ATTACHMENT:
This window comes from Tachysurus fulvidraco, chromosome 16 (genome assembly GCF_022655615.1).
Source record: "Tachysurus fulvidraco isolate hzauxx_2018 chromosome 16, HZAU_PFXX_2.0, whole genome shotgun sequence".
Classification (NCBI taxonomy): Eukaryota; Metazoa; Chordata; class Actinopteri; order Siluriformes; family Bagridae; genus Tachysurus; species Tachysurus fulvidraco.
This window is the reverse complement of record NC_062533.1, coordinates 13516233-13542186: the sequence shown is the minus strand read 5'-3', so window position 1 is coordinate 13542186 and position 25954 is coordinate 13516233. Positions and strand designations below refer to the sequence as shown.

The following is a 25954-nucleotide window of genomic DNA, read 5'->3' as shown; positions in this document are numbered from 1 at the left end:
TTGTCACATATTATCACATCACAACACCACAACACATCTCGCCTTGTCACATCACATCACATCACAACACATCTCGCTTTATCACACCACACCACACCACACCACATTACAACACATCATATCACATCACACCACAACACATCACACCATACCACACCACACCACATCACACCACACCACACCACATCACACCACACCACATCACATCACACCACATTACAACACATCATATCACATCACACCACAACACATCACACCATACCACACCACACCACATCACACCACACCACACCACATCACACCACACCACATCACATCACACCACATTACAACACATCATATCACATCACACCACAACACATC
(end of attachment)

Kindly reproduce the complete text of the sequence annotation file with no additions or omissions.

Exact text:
This window comes from Tachysurus fulvidraco, chromosome 16 (genome assembly GCF_022655615.1).
Source record: "Tachysurus fulvidraco isolate hzauxx_2018 chromosome 16, HZAU_PFXX_2.0, whole genome shotgun sequence".
Classification (NCBI taxonomy): Eukaryota; Metazoa; Chordata; class Actinopteri; order Siluriformes; family Bagridae; genus Tachysurus; species Tachysurus fulvidraco.
This window is the reverse complement of record NC_062533.1, coordinates 13516233-13542186: the sequence shown is the minus strand read 5'-3', so window position 1 is coordinate 13542186 and position 25954 is coordinate 13516233. Positions and strand designations below refer to the sequence as shown.

The following is a 25954-nucleotide window of genomic DNA, read 5'->3' as shown; positions in this document are numbered from 1 at the left end:
TTGTCACATATTATCACATCACAACACCACAACACATCTCGCCTTGTCACATCACATCACATCACAACACATCTCGCTTTATCACACCACACCACACCACACCACATTACAACACATCATATCACATCACACCACAACACATCACACCATACCACACCACACCACATCACACCACACCACACCACATCACACCACACCACATCACATCACACCACATTACAACACATCATATCACATCACACCACAACACATCACACCATACCACACCACACCACATCACACCACACCACACCACATCACACCACACCACATCACATCACACCACATTACAACACATCATATCACATCACACCACAACACATC